Now the house enters a new chapter. A new family resides within its walls. New pictures have been hung. Perhaps a fire, the first in many years, has been lit in the hearth. The comings and goings of every day life now provide a new rhythm to its existence and it is once again filled with life. And that is what this existence is all about. Life has its changes. They are inevitable. Some are good. Some not so good. But all represent an evolution of life, a chance to grow and change based upon what has happened in the past.
Another family has celebrated its first Christmas in their new home. New traditions have begun within its walls and somewhere deep in our hearts we yearn to go back just one more time for a stroll through the living room, to climb the stairs to the bedrooms, or even take a chance at the basement! But we will never take that stroll because life has changed, has moved on. And while there is an emptiness of sorts because the house is gone, we will forever remember the laughter, the joy, the sheer pace of life for when this was home. May those who not occupy it find the same comfort that this old friend brought us for so many years!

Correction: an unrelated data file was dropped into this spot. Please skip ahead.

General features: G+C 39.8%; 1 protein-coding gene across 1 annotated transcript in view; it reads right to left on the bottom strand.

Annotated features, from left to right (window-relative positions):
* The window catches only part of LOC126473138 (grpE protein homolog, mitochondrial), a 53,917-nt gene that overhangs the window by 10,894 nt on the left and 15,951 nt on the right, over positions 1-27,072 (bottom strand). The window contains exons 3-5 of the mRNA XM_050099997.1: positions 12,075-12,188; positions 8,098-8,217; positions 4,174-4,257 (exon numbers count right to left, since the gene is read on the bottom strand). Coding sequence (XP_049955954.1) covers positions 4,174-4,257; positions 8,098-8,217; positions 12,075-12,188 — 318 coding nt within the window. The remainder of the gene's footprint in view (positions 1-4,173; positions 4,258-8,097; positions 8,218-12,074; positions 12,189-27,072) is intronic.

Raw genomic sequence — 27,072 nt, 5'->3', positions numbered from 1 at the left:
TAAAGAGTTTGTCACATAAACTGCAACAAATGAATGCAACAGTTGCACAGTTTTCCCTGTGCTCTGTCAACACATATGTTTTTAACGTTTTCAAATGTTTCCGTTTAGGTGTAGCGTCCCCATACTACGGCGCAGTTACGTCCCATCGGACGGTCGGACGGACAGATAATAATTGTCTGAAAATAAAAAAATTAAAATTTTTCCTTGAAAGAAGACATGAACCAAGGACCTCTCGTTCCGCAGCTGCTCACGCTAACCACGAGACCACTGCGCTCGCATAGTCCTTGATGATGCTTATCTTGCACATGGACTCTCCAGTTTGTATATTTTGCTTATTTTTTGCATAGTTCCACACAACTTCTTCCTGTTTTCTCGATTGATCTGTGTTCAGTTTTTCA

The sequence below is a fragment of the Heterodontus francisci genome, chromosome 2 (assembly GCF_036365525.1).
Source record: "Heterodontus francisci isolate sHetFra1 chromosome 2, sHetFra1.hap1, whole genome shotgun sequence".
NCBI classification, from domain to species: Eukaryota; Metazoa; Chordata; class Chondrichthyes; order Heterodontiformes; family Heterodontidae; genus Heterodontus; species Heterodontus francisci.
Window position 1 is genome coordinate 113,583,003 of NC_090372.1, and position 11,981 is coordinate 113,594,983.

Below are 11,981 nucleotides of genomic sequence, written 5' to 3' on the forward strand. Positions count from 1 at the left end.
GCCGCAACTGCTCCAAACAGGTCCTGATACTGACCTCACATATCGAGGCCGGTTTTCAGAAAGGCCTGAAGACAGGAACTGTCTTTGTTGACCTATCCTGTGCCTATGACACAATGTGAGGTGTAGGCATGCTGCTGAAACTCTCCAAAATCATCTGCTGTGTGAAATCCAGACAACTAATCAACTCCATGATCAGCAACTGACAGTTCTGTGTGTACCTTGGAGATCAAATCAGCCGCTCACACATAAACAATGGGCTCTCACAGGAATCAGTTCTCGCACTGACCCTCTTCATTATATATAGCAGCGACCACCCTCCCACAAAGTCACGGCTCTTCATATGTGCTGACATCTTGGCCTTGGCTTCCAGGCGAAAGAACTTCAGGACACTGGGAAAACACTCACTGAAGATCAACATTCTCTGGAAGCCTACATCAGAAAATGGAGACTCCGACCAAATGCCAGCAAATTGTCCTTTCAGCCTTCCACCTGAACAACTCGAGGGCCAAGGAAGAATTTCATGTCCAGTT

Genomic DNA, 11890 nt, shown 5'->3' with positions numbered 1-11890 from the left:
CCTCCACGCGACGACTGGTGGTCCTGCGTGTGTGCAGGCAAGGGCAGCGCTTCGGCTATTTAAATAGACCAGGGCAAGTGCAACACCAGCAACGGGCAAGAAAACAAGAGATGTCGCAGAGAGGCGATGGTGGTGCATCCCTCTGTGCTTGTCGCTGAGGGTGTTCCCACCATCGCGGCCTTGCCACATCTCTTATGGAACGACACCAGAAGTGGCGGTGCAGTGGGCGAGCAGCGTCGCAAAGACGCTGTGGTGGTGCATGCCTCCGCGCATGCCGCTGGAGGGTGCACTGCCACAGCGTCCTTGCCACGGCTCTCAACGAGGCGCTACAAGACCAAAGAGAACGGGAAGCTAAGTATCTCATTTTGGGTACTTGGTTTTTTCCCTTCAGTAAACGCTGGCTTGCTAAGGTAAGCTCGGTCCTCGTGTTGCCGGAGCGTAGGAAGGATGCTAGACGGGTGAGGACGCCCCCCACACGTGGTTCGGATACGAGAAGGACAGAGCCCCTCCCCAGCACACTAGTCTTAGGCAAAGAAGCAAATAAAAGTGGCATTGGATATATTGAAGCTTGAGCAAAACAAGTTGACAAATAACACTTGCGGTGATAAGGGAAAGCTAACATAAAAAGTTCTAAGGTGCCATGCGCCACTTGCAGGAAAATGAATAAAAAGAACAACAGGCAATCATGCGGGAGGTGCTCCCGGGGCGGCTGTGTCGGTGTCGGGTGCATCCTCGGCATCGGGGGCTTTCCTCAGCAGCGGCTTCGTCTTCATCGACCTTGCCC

Friday, December 23, 2011
Recently, the home in which my elderly mother lives threw a Christmas party for the residents. Musicians led the group in traditional Christmas carols and songs that I am sure took many of them back to days when life was filled with family, friends, work, kids, and everything else that constitutes an active life. Many of them sang along with great spirit and vitality even though their tired bodies seldom are able to display such energy.
Life was etched on their faces. One gentleman who sat near me was just over 100 years old. As I watched him, I noticed he sang with all the zest of a twenty something. His face lit up as old familiar tunes like "Frosty the Snowman," "Rudolph the Red-Nosed Reindeer," and "Silent Night" sounded throughout the room. I am certain that he was unaware that he smiled as he sang every note with an energy that I am sure he had not had in some time.